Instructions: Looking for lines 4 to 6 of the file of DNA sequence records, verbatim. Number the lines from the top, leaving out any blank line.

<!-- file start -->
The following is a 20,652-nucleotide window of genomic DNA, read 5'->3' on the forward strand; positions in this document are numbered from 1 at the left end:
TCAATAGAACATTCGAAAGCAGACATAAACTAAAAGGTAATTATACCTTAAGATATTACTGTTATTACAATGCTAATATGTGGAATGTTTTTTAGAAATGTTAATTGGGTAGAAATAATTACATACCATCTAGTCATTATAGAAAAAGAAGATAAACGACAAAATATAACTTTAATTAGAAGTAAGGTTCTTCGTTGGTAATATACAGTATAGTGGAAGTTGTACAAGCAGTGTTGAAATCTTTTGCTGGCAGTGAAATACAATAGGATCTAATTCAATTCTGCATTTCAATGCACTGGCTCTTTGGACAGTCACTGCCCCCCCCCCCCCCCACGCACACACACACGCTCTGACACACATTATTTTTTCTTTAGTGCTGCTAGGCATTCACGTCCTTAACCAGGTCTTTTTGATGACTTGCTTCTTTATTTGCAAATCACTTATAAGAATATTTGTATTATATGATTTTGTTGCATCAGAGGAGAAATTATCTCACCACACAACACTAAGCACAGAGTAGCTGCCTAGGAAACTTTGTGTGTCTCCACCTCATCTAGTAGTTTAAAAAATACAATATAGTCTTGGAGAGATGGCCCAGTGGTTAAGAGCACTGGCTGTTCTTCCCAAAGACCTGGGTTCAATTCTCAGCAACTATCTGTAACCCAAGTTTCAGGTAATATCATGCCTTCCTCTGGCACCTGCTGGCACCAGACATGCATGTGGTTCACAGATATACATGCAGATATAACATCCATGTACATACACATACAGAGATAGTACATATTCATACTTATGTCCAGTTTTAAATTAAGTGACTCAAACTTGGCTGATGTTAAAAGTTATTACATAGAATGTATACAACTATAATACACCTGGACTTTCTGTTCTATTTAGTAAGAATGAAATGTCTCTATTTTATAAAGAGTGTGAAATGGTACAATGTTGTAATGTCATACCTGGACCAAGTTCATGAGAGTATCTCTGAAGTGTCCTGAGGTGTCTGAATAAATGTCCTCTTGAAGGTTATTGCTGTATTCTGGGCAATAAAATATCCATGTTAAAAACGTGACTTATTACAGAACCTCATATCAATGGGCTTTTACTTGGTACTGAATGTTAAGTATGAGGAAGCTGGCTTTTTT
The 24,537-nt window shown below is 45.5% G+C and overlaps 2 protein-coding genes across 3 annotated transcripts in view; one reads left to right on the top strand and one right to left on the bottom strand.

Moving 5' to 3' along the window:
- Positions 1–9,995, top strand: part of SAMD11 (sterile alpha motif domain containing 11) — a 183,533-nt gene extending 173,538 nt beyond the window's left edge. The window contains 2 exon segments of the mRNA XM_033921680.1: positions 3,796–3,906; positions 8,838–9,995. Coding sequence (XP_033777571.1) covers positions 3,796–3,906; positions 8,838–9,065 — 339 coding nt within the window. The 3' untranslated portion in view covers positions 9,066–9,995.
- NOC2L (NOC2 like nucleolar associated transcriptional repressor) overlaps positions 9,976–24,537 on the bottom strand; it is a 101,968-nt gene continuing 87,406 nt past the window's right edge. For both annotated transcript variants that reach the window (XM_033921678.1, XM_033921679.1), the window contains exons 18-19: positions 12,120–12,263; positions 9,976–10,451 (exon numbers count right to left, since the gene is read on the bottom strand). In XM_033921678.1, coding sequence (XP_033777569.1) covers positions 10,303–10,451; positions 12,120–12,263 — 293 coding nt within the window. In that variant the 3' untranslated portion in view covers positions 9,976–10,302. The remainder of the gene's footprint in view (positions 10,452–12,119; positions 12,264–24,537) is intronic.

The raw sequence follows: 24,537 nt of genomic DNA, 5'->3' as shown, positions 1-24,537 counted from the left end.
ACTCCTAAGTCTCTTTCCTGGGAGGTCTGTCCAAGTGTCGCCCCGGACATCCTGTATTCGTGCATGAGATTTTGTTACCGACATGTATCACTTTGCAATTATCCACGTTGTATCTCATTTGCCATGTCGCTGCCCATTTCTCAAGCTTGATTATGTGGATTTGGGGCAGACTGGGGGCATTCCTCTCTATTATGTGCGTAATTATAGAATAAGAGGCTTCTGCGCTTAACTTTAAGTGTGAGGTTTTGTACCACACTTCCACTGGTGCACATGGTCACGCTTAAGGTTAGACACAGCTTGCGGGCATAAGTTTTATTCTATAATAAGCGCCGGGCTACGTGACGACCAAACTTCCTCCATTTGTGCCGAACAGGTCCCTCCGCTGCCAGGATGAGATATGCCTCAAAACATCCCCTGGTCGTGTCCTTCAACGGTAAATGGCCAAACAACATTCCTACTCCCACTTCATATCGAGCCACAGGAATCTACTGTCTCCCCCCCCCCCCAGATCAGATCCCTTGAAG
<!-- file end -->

Moving 5' to 3' along the window:
- Positions 1–9,995, top strand: part of SAMD11 (sterile alpha motif domain containing 11) — a 183,533-nt gene extending 173,538 nt beyond the window's left edge. The window contains 2 exon segments of the mRNA XM_033921680.1: positions 3,796–3,906; positions 8,838–9,995. Coding sequence (XP_033777571.1) covers positions 3,796–3,906; positions 8,838–9,065 — 339 coding nt within the window. The 3' untranslated portion in view covers positions 9,066–9,995.
- NOC2L (NOC2 like nucleolar associated transcriptional repressor) overlaps positions 9,976–24,537 on the bottom strand; it is a 101,968-nt gene continuing 87,406 nt past the window's right edge. For both annotated transcript variants that reach the window (XM_033921678.1, XM_033921679.1), the window contains exons 18-19: positions 12,120–12,263; positions 9,976–10,451 (exon numbers count right to left, since the gene is read on the bottom strand). In XM_033921678.1, coding sequence (XP_033777569.1) covers positions 10,303–10,451; positions 12,120–12,263 — 293 coding nt within the window. In that variant the 3' untranslated portion in view covers positions 9,976–10,302. The remainder of the gene's footprint in view (positions 10,452–12,119; positions 12,264–24,537) is intronic.